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DIY Heater in Canister 11/8/2013
I tried searching your site for this info but only came up with a blank
page. Just my computer or does this happen to everyone?
<Not to me; and I hope not others>
I ask because my computer is over 10 years old and does some weird
things with certain websites.
Alright, what I'd like to do is install a Cobalt Neo Therm 25
watt heater in a Fluval 106 canister filter. I plan to cut the
cord and run it through the side of the canister... So in your opinion,
what's the best way to seal the hole?
<Well; you could get/use a compression coupler... rather than some sort
of grommet... But I wouldn't do this install... too much chance of
trouble if the heater fails somehow, water stops going through the
canister. There are in-line heater holders... I think Lifegard has a
The cord on this particular heater is flat so I don't think a
watertight cord-grip would work. I'm thinking about using either RTV 103
silicone sealant or some sort of epoxy that's safe to use with
saltwater. If you think epoxy is the way to go, could you please
recommend a specific product?
<Either a commercial one as shown, or submersible, hang on the side...
don't do this. Bob Fenner>
Re: DIY Heater in Canister
I've been meaning to plug my power strip into a GFCI for a while now but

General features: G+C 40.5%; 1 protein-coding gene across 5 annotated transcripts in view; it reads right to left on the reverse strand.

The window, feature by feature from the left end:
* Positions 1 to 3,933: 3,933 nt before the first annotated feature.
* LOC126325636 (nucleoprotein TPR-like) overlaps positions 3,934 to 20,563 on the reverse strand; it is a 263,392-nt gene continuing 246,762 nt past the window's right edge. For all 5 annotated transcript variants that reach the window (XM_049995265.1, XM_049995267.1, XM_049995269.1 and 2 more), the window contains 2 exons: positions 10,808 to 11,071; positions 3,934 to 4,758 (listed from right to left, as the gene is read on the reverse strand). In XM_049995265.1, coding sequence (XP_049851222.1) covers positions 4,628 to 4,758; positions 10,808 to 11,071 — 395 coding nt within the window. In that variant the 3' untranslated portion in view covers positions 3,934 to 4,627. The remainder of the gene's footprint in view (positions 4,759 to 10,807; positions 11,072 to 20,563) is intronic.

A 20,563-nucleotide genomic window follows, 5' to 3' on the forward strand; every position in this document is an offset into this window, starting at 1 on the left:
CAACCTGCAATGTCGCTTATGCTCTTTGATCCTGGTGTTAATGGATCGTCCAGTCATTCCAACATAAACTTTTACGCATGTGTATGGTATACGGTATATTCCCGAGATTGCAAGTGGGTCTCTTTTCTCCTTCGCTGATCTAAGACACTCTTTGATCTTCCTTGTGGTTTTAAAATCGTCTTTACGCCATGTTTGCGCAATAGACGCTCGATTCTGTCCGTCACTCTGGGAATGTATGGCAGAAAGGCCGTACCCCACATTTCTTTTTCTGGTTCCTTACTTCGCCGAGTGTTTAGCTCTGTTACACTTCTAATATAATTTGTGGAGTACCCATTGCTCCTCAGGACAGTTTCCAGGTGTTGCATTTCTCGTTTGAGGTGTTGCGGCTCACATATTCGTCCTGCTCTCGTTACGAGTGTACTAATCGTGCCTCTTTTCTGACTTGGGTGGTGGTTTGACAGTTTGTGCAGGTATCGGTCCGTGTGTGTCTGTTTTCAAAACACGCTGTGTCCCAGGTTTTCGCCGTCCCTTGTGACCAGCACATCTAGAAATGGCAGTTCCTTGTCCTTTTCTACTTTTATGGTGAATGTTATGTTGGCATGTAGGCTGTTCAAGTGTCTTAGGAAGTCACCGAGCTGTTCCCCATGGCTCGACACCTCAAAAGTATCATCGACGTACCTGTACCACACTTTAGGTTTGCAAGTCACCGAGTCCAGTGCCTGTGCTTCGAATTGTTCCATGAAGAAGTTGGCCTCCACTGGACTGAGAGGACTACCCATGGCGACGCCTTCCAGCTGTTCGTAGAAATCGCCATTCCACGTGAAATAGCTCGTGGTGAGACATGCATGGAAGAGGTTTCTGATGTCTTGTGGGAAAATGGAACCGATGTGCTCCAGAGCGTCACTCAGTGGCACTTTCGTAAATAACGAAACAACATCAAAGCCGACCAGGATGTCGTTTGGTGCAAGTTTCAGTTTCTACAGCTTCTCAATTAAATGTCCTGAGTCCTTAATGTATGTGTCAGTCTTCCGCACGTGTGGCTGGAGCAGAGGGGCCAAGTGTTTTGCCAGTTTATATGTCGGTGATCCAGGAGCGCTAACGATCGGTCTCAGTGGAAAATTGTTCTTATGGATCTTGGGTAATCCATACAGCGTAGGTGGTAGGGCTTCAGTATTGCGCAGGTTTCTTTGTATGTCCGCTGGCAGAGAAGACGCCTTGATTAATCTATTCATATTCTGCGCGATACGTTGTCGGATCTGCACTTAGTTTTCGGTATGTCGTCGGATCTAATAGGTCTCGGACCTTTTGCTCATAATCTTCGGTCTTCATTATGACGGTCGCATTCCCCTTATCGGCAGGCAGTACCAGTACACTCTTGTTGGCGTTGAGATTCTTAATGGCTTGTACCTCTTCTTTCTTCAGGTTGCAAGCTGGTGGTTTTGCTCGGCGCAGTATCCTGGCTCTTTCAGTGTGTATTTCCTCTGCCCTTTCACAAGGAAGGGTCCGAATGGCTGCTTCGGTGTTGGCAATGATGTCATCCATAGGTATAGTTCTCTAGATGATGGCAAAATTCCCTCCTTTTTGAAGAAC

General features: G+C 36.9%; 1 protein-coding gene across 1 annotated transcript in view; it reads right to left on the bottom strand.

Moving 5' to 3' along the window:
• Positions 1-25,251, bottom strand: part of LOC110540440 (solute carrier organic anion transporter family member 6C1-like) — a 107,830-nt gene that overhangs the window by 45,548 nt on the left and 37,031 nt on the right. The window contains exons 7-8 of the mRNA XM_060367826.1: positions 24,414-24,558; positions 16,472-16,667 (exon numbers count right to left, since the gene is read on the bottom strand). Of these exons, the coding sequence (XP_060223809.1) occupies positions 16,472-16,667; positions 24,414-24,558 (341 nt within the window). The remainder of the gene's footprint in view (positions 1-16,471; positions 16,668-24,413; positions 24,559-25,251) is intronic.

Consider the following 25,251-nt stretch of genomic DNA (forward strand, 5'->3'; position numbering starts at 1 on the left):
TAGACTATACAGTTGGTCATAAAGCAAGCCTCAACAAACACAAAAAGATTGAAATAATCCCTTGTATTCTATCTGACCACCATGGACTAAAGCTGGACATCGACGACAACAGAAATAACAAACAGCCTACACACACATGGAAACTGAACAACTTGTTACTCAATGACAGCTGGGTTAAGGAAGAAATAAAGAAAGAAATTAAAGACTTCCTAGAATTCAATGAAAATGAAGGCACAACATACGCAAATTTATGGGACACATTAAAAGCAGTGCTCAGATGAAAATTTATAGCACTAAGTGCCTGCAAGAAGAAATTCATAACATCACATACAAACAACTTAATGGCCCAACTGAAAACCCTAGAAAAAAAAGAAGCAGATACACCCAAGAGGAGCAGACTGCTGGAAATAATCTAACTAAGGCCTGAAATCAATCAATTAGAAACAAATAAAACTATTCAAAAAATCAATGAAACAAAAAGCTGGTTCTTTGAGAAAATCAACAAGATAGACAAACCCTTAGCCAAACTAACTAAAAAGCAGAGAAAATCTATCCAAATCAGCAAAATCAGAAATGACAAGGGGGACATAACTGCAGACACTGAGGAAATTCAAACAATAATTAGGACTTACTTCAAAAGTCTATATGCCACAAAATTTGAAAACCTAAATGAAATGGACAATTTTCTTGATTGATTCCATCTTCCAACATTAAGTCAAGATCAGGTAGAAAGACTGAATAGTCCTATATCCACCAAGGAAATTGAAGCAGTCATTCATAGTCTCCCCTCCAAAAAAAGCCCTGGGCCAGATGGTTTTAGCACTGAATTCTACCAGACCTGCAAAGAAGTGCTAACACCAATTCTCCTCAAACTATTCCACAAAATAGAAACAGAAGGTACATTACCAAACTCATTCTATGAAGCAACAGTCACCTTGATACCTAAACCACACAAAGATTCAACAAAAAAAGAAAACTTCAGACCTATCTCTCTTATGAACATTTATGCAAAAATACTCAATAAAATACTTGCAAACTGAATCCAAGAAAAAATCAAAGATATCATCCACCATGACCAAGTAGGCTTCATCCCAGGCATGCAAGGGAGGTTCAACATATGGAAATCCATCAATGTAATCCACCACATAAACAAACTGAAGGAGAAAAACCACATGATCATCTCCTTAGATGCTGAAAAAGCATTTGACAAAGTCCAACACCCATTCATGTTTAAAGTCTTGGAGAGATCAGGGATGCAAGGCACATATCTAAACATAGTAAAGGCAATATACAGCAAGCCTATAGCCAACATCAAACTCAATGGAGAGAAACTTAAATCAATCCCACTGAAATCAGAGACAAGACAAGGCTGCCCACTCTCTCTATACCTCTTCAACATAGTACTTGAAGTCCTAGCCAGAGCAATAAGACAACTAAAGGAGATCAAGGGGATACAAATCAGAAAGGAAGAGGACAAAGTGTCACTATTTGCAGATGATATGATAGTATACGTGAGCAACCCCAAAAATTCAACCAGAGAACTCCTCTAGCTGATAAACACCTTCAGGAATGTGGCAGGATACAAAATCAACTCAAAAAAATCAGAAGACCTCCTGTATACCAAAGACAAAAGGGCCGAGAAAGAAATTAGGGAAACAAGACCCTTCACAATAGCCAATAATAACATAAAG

never got around to doing it.
Thanks for reminding me. I'm going to order a duplex receptacle this
I've been thinking about all the things that could go wrong with this
install but the only thing that I can think of is that it might leak a
little from where the cord would exit the canister.
<... what if the power goes off to the canister or it's motor fails...
you won't have heat... OR worse, the heater fails, melts the canister;
or cracks the heater's glass... stray electrical potential... real
trouble. Let alone, the voiding of warrantees for the heater and
canister; your insurance company not backing damage stemming from your
That doesn't seem too risky and could be fixed. I don't see all the
potential problems you see - hopefully you can help me to understand.
You mention that if the heater fails there could be trouble. I don't see
any trouble except that I would probably have to replace the heater. And
you mention trouble if water were to stop passing through the canister;
doesn't seem like a big deal other than I might have to clean out the
filter media... or, if it stops passing water due to pump head failure I
might have to replace the head or the entire filter. But there would
still be plenty of water in the canister to keep the heater submerged (I
think) so it (the heater) wouldn't run ''dry''. I constantly monitor my
tank with an in-tank thermometer so I'll know if something is amiss with
One thing I have considered is that due to all the pressure created by
the canister filter, it might break/leak through the seal on the top of
the Neo Therm heater where the temp. control button is but have no idea
how much pressure that seal can handle nor do I have any idea how much
pressure is created in such a small filter. Think I'll have to contact
the manufacturers on these two items. And when you made mention of
Eheim's struggle with producing a resistant heater, were you talking
about pressure resistance?
<... just heater failure period>
Any info you could provide to help me understand why this project is
such a bad idea would certainly be appreciated.